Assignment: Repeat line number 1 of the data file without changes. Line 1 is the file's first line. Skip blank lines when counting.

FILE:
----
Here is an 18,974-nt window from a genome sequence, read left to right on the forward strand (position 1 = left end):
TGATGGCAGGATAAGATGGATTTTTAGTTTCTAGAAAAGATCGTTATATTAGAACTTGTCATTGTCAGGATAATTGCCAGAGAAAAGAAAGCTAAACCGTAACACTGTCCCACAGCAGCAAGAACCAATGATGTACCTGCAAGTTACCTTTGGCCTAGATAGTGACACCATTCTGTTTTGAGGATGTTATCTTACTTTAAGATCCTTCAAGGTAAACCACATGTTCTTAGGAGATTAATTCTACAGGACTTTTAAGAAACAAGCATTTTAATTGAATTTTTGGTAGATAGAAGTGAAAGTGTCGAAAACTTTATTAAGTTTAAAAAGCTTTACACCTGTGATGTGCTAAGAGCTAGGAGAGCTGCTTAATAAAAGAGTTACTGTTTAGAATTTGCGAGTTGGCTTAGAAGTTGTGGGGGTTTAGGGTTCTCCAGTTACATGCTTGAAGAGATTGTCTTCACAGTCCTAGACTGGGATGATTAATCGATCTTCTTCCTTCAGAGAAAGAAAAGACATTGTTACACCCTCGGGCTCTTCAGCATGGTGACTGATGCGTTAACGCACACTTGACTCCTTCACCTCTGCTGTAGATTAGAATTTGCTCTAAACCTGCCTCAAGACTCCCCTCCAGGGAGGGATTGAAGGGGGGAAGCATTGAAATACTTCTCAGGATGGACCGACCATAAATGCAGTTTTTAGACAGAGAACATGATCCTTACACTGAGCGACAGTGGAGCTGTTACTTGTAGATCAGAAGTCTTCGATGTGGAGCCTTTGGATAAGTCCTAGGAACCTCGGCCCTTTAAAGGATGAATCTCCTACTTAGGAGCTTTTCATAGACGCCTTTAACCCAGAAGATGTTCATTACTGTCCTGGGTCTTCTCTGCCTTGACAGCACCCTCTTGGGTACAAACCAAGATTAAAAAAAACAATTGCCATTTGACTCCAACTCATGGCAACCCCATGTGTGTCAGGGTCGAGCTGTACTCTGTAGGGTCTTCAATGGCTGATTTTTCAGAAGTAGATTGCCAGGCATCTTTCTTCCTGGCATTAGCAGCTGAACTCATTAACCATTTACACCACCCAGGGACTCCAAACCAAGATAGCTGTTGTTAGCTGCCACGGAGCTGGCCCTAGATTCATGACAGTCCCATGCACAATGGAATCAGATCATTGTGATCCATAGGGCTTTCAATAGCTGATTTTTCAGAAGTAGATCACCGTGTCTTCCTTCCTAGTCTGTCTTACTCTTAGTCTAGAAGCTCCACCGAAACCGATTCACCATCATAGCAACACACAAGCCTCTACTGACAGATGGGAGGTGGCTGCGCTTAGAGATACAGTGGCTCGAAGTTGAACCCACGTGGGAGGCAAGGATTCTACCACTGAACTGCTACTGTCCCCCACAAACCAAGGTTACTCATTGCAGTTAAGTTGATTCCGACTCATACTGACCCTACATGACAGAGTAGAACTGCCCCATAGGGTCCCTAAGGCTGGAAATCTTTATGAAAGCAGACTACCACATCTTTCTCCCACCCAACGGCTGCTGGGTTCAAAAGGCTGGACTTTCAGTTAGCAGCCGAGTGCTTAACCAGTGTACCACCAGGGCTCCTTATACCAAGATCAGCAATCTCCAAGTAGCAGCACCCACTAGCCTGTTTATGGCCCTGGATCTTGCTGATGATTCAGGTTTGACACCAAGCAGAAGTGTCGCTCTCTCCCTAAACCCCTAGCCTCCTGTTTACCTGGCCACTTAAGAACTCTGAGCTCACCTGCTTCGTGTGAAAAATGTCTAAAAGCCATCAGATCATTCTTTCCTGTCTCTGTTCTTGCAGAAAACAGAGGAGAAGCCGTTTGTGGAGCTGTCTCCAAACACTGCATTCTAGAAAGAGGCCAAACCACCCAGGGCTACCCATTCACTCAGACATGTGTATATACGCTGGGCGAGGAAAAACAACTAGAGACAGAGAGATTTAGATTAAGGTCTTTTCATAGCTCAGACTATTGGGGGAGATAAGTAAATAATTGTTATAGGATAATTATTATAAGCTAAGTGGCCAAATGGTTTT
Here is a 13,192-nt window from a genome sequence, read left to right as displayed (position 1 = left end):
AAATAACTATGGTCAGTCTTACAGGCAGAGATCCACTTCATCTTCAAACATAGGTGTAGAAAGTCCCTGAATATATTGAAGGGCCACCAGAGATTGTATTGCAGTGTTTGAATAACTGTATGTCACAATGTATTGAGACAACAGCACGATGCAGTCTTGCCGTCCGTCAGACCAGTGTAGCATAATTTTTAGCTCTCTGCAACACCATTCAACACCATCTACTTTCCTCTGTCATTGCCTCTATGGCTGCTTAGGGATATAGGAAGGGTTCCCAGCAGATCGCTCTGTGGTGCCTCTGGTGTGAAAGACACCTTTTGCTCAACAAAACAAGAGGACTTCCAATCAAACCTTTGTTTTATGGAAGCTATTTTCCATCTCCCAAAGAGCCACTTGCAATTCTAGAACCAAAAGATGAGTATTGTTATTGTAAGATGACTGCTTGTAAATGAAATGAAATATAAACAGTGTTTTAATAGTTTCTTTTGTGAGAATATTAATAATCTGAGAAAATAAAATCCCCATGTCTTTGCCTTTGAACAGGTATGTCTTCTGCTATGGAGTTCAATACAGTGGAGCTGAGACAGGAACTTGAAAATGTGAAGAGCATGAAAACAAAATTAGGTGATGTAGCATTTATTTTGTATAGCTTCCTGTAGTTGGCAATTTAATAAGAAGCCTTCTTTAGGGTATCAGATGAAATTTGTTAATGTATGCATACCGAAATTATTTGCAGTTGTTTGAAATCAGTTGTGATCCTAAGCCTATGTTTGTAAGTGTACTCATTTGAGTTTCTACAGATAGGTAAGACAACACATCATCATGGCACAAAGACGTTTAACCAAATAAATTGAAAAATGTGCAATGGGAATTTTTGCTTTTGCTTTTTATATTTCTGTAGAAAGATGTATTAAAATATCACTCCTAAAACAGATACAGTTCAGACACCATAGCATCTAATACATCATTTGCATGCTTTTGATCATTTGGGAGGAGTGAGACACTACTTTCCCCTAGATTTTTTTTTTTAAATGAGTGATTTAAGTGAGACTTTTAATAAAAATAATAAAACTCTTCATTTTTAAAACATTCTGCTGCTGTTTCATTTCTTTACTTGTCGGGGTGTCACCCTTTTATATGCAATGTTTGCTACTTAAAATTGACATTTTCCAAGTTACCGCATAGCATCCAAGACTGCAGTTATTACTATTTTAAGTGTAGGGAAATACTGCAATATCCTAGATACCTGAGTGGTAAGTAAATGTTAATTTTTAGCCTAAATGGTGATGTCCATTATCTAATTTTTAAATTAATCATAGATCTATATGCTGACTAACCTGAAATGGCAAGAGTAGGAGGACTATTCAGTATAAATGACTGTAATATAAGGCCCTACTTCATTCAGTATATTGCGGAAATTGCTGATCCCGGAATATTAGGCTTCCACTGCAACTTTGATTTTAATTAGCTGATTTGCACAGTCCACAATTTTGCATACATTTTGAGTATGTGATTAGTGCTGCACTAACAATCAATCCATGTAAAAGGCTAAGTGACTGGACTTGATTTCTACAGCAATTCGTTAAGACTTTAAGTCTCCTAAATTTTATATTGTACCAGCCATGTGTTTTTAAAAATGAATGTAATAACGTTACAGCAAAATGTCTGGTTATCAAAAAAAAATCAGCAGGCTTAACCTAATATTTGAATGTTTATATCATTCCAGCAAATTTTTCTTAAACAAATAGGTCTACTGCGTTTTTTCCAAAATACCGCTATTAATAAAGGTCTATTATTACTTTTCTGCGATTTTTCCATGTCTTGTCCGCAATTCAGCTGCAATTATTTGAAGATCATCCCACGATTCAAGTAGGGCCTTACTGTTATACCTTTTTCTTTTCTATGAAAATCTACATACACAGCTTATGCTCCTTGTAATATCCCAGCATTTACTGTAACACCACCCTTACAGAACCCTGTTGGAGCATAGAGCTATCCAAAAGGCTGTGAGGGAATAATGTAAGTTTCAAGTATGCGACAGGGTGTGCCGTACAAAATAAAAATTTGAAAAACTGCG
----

Here is an 18,974-nt window from a genome sequence, read left to right on the forward strand (position 1 = left end):